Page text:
When extreme student behaviors like the ones we’ve seen recently make the news, it’s really easy to make broad generalizations or try to point fingers and place blame. If you read the comment section on any article about students or teachers being assaulted at school or on the bus, you’ll see people blame parents, teachers, the school system, society in general, and they especially find fault with students. I just want to take this opportunity to remind everyone that a career in public education is a calling. Those of us who work in public schools do it because we love students and are passionate about helping them grow and thrive. We’re trained to understand children, their developmental stages, their needs, and how they think. We know what they need in order to learn, and we know what to do to manage their behavior when their behavior isn’t good. If we as a society are going to be serious about improving schools, we need to listen to the only people who know every student by name. As teachers, we know our children’s strengths, their weaknesses, their ambitions, and their passions. We care for them. We know what to do, and we know how to make this better, but we need support. We need administrators to give us the time and the autonomy to do what we know how to do, to teach the way that we know is best for our students. We need the District to allow schools to develop behavior plans that work for their students and give them the resources they need to implement them. We need policy makers to realize that students can’t learn if we don’t value them as people first, and stop looking at them as data points in the big scheme of the accountability system. Listen to us when we tell you what’s wrong, and do what we ask of you to fix it. We can’t continue approaching this as a problem of academic rigor. These are human beings we’re dealing with. We have to make this right for them.
My first article on MAP testing tried to focus the conversation at a policy level, asking where authority for teaching and learning decisions should ultimately lie. While that lens might be the most appropriate for discussing a system level decision, it is certainly not the most significant reason to talk about MAP testing. We have to talk about MAP testing because it affects our students. And, I am becoming increasingly worried that required MAP testing is disruptive and damaging to their experience of school and to their learning.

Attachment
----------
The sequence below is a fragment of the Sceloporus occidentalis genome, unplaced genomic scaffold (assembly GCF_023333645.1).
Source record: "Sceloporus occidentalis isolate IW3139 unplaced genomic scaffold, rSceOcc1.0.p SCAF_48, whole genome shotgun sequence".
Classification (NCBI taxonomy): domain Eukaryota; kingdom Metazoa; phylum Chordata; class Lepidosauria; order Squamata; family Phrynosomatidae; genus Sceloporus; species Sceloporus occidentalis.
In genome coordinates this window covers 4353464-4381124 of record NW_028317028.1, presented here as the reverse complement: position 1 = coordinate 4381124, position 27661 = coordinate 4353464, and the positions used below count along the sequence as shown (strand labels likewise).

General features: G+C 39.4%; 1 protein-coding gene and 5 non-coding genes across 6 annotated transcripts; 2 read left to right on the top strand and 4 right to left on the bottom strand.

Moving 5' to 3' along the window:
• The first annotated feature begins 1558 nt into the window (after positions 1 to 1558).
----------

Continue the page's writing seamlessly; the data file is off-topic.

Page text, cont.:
For some students, MAP testing provides further verification that school concerns itself more with counting, sorting, and ranking them than actually knowing or valuing them – it’s just another in a long line of irrelevant experiences. For others, the impact can be much worse. Standardized testing brings with it increased stress and anxiety. Unfortunately, the increased use of words like ‘stress’ and ‘anxiety’ tends to dilute their meaning rather than emphasize the ever-growing pressure and pain our students face. As a standardized test, MAP will more likely to contribute to the strain our students feel than it will offer edifying and empowering experiences.
Standardized tests like MAP also impact how students see themselves as learners. Teachers and parents are all too familiar with the stigma and self-labeling that accompany a low score. In this regard, MAP actively works against our goal of growing student independence and confidence. Students develop an identity that school is not for them and/or that they are not capable. The more low scores a student receives the more potential confirmation of a negative self-concept — students take a MAP test six times each year.
As educators, we may not put too much stock in standardized scores as a full measure of our students’ capacities. But, negative messages from an “official” assessment, as opposed to a teacher created assessment, often speak more loudly to students. The resulting low self-concept that students develop around school and learning functions more as obstacle that must be overcome than it does as a motivator to inspire self-improvement. Or, as one student more directly characterized MAP testing, “this is just another way to make us look dumb.”